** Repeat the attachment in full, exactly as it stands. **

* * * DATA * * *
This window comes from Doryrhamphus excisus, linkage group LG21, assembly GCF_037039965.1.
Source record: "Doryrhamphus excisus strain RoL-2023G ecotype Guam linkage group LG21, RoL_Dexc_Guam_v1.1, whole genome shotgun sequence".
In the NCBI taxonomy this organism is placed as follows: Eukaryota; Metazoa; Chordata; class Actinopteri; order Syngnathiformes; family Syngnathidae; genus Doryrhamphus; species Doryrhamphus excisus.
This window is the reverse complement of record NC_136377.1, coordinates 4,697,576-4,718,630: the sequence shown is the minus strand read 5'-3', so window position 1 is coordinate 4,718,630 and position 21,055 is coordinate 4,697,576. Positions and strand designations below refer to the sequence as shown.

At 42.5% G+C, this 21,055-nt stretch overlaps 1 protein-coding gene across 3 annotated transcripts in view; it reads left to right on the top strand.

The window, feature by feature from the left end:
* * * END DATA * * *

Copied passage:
This window comes from Doryrhamphus excisus, linkage group LG21, assembly GCF_037039965.1.
Source record: "Doryrhamphus excisus strain RoL-2023G ecotype Guam linkage group LG21, RoL_Dexc_Guam_v1.1, whole genome shotgun sequence".
In the NCBI taxonomy this organism is placed as follows: Eukaryota; Metazoa; Chordata; class Actinopteri; order Syngnathiformes; family Syngnathidae; genus Doryrhamphus; species Doryrhamphus excisus.
This window is the reverse complement of record NC_136377.1, coordinates 4,697,576-4,718,630: the sequence shown is the minus strand read 5'-3', so window position 1 is coordinate 4,718,630 and position 21,055 is coordinate 4,697,576. Positions and strand designations below refer to the sequence as shown.

At 42.5% G+C, this 21,055-nt stretch overlaps 1 protein-coding gene across 3 annotated transcripts in view; it reads left to right on the top strand.

The window, feature by feature from the left end: